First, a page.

Summer hike in the Eastern Sierra – way cool!

So the cool water in the high sierra is just a little too chilly for you, and the fishing just isn’t your thing. Then take a hike! Hike the magnificent trails of the Eastern High Sierra. Within less than a mile from many of the trailheads in Bishop Creek Canyon you can be in the John Muir Wilderness. Isn’t that cool?

Or, you can take a drive to the Ancient Bristlecone Pine Forest and go commune with the old ones. High above Bishop in the White Mountains is the Schulman Grove Visitor Center where you can see and learn about the world’s oldest living non-clonal organisms. Hike the 4.5-mile trail through the Methuselah Grove where, unmarked to protect its identity, lives Methuselah which is 4,847 years old. Just two years ago an older tree, unnamed and also unmarked, was determined to be 5,065 years old. It sprang to life in the year 3051BC and for over 5,000 years it has lived on this cold, rocky mountaintop. This really is one of the coolest things you can do.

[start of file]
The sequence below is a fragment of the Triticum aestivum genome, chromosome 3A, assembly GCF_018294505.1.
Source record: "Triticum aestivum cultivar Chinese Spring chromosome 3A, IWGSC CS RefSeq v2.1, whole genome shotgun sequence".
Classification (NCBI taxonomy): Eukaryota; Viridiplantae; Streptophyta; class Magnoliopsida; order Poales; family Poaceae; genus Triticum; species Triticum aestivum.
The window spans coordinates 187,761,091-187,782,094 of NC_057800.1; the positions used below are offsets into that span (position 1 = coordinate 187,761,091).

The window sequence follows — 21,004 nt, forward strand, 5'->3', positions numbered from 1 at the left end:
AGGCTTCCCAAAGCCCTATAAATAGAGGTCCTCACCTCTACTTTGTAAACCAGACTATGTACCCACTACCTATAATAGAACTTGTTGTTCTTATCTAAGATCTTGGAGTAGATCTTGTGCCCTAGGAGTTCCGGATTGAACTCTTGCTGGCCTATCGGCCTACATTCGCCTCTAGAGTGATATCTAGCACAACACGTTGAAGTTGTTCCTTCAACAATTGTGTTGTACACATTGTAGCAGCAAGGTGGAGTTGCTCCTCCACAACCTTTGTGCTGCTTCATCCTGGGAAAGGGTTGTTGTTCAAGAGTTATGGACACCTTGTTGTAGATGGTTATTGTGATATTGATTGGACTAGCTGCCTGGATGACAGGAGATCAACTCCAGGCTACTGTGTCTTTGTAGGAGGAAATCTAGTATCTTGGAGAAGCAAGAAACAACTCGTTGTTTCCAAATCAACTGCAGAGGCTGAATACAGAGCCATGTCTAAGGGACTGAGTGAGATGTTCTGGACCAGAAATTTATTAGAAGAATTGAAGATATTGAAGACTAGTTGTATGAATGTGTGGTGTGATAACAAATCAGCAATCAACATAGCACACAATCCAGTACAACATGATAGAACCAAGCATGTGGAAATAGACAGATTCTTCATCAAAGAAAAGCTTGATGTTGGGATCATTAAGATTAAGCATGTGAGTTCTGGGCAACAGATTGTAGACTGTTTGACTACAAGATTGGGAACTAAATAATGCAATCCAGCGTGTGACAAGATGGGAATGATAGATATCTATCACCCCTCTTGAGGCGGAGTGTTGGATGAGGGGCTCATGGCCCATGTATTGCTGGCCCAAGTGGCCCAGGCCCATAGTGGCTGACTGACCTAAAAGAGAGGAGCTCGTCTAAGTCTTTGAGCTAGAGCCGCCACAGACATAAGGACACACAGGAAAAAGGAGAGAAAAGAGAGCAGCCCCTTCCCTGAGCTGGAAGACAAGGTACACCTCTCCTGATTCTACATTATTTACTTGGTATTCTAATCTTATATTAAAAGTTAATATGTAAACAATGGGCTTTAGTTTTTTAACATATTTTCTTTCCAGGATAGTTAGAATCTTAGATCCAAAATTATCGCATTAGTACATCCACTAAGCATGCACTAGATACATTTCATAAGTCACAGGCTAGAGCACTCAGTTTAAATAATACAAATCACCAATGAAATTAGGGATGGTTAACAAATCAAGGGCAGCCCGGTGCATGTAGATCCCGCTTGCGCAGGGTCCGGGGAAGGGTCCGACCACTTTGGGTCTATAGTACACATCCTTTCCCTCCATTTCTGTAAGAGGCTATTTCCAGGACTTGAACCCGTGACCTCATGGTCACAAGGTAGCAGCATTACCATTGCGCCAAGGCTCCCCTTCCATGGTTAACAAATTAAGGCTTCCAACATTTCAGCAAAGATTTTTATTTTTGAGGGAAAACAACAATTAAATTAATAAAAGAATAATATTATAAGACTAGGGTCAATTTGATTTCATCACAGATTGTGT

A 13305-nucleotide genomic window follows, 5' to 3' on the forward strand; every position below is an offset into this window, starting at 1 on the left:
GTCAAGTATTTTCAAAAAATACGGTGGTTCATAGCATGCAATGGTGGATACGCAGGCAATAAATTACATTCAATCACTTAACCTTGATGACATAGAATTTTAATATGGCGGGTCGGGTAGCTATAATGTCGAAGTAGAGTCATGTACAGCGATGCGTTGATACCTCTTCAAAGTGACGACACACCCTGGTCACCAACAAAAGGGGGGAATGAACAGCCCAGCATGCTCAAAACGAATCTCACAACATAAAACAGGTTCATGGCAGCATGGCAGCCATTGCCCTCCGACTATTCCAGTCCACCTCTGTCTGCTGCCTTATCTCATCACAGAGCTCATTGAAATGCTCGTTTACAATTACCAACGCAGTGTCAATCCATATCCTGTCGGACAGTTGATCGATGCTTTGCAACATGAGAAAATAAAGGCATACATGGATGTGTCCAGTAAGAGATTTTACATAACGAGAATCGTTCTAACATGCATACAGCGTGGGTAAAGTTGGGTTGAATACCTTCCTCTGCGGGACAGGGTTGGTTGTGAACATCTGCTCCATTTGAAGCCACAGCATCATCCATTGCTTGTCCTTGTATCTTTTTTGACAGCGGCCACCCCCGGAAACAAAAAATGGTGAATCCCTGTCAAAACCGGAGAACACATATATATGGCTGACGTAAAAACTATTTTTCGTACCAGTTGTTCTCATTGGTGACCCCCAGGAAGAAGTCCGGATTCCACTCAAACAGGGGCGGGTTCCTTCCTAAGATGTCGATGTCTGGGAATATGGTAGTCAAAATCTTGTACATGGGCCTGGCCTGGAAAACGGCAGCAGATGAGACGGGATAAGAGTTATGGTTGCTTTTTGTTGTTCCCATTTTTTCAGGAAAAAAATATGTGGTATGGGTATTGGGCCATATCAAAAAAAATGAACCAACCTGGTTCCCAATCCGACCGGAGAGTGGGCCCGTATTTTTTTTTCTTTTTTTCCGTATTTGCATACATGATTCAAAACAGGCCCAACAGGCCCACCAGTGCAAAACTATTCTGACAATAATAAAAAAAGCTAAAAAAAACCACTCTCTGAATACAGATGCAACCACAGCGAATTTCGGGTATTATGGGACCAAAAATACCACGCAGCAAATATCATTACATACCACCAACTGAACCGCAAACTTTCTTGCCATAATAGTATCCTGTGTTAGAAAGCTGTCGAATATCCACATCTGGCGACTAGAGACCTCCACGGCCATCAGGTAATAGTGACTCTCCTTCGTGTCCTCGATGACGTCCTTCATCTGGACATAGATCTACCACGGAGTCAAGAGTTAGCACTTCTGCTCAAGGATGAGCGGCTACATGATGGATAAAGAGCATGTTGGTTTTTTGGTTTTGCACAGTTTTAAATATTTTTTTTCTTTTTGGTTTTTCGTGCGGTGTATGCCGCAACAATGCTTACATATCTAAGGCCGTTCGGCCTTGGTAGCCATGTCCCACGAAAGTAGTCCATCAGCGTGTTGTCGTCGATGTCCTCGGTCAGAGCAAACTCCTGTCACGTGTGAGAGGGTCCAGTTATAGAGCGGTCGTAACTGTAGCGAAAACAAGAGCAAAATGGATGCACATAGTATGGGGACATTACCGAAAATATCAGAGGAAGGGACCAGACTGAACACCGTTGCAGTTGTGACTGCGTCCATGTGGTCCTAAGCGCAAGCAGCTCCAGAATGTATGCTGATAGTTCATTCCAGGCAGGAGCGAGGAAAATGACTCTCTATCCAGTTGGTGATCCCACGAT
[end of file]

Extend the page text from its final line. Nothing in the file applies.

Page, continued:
“In every walk with nature, one receives far more than he seeks.” ~John Muir


Bishop Burger Barn

Early in the morning and later in the evening is when it’s especially wonderful in town. The beauty of a hot Bishop summer is being able to wear your shorts and t-shirt and a pair of flip-flops for breakfast, lunch and dinner. Enjoy a meal in one of Bishop’s excellent eateries – particularly those with outdoor seating and watch the sunrise or sunset in your most comfy, casual clothes.

“First we eat, then we do everything else.” ~M.F.K. Fisher


Big Trees Campground – Bishop Creek Canyon